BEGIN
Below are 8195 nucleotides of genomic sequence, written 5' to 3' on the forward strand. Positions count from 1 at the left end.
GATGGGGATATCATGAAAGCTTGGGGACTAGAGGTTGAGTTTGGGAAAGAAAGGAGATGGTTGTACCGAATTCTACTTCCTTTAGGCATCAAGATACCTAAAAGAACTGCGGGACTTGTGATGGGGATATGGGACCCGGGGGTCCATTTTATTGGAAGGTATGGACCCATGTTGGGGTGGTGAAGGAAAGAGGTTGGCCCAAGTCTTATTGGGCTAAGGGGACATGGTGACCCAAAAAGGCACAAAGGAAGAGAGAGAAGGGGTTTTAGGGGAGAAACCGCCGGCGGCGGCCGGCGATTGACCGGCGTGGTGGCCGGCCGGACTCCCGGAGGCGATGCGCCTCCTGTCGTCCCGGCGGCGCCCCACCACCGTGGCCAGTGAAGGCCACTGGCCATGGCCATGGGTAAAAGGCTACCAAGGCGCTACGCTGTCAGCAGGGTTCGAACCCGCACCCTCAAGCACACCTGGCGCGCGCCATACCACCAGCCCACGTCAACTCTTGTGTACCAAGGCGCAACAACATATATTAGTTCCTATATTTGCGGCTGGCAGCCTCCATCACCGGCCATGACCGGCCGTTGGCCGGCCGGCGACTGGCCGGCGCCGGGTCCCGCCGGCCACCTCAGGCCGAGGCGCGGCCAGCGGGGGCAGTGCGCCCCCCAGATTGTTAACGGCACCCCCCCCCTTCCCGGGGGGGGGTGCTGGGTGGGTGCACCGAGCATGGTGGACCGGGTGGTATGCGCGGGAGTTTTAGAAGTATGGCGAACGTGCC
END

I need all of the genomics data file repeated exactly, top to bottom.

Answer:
Below are 8195 nucleotides of genomic sequence, written 5' to 3' on the forward strand. Positions count from 1 at the left end.
GATGGGGATATCATGAAAGCTTGGGGACTAGAGGTTGAGTTTGGGAAAGAAAGGAGATGGTTGTACCGAATTCTACTTCCTTTAGGCATCAAGATACCTAAAAGAACTGCGGGACTTGTGATGGGGATATGGGACCCGGGGGTCCATTTTATTGGAAGGTATGGACCCATGTTGGGGTGGTGAAGGAAAGAGGTTGGCCCAAGTCTTATTGGGCTAAGGGGACATGGTGACCCAAAAAGGCACAAAGGAAGAGAGAGAAGGGGTTTTAGGGGAGAAACCGCCGGCGGCGGCCGGCGATTGACCGGCGTGGTGGCCGGCCGGACTCCCGGAGGCGATGCGCCTCCTGTCGTCCCGGCGGCGCCCCACCACCGTGGCCAGTGAAGGCCACTGGCCATGGCCATGGGTAAAAGGCTACCAAGGCGCTACGCTGTCAGCAGGGTTCGAACCCGCACCCTCAAGCACACCTGGCGCGCGCCATACCACCAGCCCACGTCAACTCTTGTGTACCAAGGCGCAACAACATATATTAGTTCCTATATTTGCGGCTGGCAGCCTCCATCACCGGCCATGACCGGCCGTTGGCCGGCCGGCGACTGGCCGGCGCCGGGTCCCGCCGGCCACCTCAGGCCGAGGCGCGGCCAGCGGGGGCAGTGCGCCCCCCAGATTGTTAACGGCACCCCCCCCCTTCCCGGGGGGGGGTGCTGGGTGGGTGCACCGAGCATGGTGGACCGGGTGGTATGCGCGGGAGTTTTAGAAGTATGGCGAACGTGCC